Dust Jackets

Oh baby was I on a roll! Words poured from my fingertips each night like a ritual bloodletting. I felt light, breezy even, in my daily dealings. I believe it was this self-satisfied charisma that got me the job in the first place. Once bedded in, the nightly well started to dry up. I’d made such good progress that a little hiatus seemed only fair.

I hadn’t seen my friend in a couple of weeks what with work being so busy, so it was with a glad twinge that I heard a peep; he was on quiet form for a few days and ‘did I want to hit up that coffee?’

It was the seething heart of winter, so I wrapped up with a little whiskey as lining. I walked towards Bus Stop C and the trundling nightmare which would ferry me in the direction of our favourite little coffee hole ‘The Roasted Joint’. The mewling hordes on the bus and the hellish symphony of their phone tones dampened my spirits. The cries of ‘the destination of this bus has changed’ proved a wry coda.

I hopped off the 68 and strolled forth. My destination came into view, ‘just as I predicted’ I thought. Glancing askew at my own rugged reflection to make sure I was the man I professed to be, I handled the wrought iron door-bar and pushed my insignificant mass into the hustle and bustle of the crowded coffee house, and onwards to my fated rendez-vous.

There he was! A shock of wavy, chestnut hair that continually reminded me of what it must be like to be colour blind and stare wistfully at waves lapping at a beach. His trench-coat was immaculately tousled (was it Burberry, or perhaps Prada? I pondered, dressed in Uniqlo) and his well-loved Edwin jeans were turned up ever-so at the hem to reveal a startling glimpse of pink — the dandy — a hallmark of Burlington argyle socks if ever I knew one. All told he was a consummate cad, and I envied and pitied him at the same time. Oh! To be so turned out, like a darling, like a fop, but to never be able to gaze upon it.

“Old horse!” I beamed, as I was beckoned towards his pokey table, the minor surface area in stark contrast to the hectarage of his heart — and I, its respectful landscape gardener.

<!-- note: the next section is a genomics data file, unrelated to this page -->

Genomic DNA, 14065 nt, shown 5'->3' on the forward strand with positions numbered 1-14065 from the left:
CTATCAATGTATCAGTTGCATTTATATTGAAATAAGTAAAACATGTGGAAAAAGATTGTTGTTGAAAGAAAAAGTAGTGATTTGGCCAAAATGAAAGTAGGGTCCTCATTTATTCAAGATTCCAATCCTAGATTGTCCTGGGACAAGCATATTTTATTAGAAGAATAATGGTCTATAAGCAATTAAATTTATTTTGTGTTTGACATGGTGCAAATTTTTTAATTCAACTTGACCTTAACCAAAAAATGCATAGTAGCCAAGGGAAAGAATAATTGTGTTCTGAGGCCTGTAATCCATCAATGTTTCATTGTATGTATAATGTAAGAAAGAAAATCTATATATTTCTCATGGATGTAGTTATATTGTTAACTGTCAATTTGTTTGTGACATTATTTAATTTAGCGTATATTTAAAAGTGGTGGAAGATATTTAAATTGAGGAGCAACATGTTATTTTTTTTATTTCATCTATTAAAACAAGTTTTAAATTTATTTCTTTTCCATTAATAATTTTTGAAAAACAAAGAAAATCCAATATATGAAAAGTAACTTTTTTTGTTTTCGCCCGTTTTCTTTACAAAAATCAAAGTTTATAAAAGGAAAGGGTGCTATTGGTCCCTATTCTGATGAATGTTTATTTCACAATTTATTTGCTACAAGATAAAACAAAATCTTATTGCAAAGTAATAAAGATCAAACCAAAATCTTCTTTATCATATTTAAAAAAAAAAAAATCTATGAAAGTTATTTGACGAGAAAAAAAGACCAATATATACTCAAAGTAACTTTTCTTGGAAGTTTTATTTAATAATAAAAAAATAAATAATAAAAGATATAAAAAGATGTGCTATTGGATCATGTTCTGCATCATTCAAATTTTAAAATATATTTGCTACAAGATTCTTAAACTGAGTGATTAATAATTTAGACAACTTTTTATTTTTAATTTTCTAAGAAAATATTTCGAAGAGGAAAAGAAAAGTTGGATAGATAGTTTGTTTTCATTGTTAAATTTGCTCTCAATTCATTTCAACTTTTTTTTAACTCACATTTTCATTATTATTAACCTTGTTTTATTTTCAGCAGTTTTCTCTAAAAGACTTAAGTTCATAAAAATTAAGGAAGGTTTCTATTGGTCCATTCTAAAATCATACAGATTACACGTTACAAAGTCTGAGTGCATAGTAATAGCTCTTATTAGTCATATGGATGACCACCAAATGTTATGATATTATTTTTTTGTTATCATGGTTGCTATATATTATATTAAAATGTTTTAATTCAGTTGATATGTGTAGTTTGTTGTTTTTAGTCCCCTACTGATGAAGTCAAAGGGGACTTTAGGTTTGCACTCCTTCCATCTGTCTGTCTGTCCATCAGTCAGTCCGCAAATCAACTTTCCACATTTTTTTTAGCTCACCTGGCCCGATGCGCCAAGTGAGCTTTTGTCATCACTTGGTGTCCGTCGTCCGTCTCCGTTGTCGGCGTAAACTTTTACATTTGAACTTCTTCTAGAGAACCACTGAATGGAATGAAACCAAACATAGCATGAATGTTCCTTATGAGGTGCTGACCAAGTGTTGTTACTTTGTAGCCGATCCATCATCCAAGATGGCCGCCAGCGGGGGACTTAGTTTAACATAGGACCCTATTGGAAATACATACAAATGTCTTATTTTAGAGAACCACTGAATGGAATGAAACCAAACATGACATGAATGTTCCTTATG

“Bean!” He retorted, fending off the eager Barista-ress with a deft flick and a pointedly raised eyebrow that I hoped would elegantly imply a black americano with a little warm milk on the side.

“You know sir, I must tell you at once, this has been rather the month, all to and little fro, plenty of see with a dashing of saw, and that, you know they say, is the comeuppance of the brave!” Comprehending, I nodded vigorously, for how many times had I meditated on a similar fate? I parted lip and dashed out the following:

“That’s good news man, I’m happy to see you in good health. It’s been too long. You know…do I sense a tinge of sadness — despite everything?”

At this he flinched, inwardly, the outward result more a sublimated tremor.

“You do well to uncover me as ever! It’s true that lately I’ve been slightly hung up on a thing or two, you know the sort, all is well and true at the end though, and I hold out utmost hope of a thorough return to the halcyon days post-haste!”

For my part I didn’t want to hog the conversation, instead I let him air his griefs and enjoyed the silky aroma of the surrounds. I’ve always felt safe and coddled in warm, loud environs thick with the roasted after-life of the darker bean. It’s also true of me that I hadn’t enjoyed such soirées as much as I desired, what with the work and all, a state of affairs I equally kept well-meaning to redress. ‘A thing or two’ indeed — I knew them well, the dastardly duo, yet they were more a whisper on the wind for me as opposed to the ruinous miasma.

I took leave feeling refreshed, but by the time I’d made it back to dwell happily on the meeting I’d gotten side-tracked with a few figures (Heh, but no, not of that unruly and sensual sort) and a call to the man who saw fit to employ me.